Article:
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  • Author or Editor: Samuel Doty x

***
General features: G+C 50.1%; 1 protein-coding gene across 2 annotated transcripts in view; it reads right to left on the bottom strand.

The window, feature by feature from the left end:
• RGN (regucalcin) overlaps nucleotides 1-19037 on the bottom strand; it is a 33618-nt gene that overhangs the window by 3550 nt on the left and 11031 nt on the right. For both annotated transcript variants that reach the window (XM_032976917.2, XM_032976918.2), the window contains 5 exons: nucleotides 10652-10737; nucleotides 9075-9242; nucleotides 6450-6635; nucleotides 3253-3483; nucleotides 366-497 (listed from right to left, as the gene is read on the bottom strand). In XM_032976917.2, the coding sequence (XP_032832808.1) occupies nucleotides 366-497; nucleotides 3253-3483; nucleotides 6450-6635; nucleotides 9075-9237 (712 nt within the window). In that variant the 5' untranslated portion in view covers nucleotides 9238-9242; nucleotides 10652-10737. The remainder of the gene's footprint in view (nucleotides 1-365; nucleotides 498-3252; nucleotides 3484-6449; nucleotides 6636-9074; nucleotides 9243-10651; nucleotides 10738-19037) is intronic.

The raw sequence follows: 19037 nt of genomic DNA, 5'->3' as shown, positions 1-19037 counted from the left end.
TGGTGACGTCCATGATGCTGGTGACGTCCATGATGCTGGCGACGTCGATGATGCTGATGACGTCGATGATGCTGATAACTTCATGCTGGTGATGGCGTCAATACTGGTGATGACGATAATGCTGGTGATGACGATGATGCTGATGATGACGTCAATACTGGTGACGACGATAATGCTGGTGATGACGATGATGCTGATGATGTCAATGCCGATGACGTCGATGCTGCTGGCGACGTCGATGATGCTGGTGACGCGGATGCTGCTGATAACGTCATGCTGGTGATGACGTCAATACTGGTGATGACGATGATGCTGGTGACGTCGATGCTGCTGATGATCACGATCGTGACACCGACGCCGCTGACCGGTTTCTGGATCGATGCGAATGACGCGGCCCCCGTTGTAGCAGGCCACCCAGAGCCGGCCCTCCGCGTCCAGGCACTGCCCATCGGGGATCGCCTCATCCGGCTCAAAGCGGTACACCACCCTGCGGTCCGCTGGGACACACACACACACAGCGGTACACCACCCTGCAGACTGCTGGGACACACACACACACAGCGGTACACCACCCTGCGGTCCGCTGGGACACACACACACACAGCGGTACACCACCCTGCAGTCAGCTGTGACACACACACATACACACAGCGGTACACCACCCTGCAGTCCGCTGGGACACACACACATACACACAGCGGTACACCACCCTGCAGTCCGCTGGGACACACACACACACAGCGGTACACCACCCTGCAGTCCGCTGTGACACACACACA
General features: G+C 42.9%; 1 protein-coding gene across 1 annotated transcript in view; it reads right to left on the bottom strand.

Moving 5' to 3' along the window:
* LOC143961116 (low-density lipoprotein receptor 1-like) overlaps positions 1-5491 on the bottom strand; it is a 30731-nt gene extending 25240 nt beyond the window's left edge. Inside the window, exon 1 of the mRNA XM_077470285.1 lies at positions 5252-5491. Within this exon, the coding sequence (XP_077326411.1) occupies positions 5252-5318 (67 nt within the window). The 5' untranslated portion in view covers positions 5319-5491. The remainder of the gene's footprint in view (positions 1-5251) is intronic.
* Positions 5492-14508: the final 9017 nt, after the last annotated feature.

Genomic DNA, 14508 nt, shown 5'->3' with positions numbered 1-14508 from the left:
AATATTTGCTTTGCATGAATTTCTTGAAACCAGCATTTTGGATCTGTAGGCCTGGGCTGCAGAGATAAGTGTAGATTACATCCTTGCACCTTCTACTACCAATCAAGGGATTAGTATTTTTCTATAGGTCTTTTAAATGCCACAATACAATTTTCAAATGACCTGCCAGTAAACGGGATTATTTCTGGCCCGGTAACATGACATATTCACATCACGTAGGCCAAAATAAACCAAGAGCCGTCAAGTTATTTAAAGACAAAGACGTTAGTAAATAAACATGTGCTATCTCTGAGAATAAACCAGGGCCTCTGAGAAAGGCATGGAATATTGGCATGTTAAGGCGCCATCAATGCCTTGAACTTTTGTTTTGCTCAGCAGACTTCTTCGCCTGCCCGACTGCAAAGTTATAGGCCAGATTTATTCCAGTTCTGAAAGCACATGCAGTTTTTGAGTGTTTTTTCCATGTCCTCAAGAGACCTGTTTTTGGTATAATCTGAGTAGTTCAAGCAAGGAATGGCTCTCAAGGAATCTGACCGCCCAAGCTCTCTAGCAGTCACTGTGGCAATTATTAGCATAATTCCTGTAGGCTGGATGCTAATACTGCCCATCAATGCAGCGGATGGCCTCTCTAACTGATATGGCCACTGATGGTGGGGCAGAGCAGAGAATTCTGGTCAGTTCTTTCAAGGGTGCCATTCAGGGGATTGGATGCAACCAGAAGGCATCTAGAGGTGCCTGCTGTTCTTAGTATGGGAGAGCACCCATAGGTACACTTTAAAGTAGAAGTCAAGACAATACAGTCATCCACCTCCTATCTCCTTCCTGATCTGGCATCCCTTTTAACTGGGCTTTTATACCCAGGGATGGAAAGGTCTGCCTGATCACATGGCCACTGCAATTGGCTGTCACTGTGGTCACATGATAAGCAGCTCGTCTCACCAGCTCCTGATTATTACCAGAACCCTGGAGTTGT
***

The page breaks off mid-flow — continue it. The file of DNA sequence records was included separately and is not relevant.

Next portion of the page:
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Ornamental bedding plant operations transitioning to leafy greens and herb production must decide whether to invest in new hydroponic equipment or modify existing culture systems for edible crops. In addition, common practices used to increase space-use and production efficiencies during bedding plant production may be modified for hydroponic leafy greens and herbs, such as purchasing large seedlings for transplant. The objective of the first experiment was to evaluate plant growth in a modified and novel shallow aggregate ebb-and-flood (SAEF) system intended for bedding plant growers with an emphasis on comparing yield across four basil (Ocimum basilicum) cultivars grown in the SAEF system to those grown using the traditional nutrient film technique (NFT) and deep water culture (DWC) hydroponic systems. The second experiment objective was to evaluate basil seedling size and the time of transplant to NFT hydroponic systems to determine effects on the final yield. ‘Genovese’ basil seedlings were grown in trays with cell counts of 32, 50, 72, 105, and 162 cells with corresponding root volumes per plant of 98.1, 50.2, 38.5, 19.6, and 16.3 cm3, respectively. Seedlings were transplanted to NFT systems at 14, 21, and 28 days after sowing and were harvested at 35 days. In the first experiment, overall basil shoot fresh and dry weights per plant were intermediate in the SAEF system (90.4 and 8.3 g) compared with the DWC (102.6 and 9.1 g) and NFT (75.8 and 6.6 g) hydroponic systems. In the second experiment, final shoot fresh and dry weight per plant increased as seedling root volume increased from 16.3 cm3 [72.8 and 5.5 g (162-cell tray)] to 98.1 cm3 [148.5 and 12.2 g (32-cell tray)]. Transplanting seedlings at later dates decreased yield across tray size and root volume treatments. Differences in yield between culture systems may have resulted from differences in nutrient supply and availability for plant uptake. Transplant of large seedling plugs to hydroponic culture was not shown to increase space-use efficiency after transplant without compromising yield, likely because root zone factors limited growth during seedling production. Further investigation into maximizing plant growth during seedling production and evaluating the effects of seedling size and transplant practices are needed to determine the potential for increasing space-use and production efficiencies.

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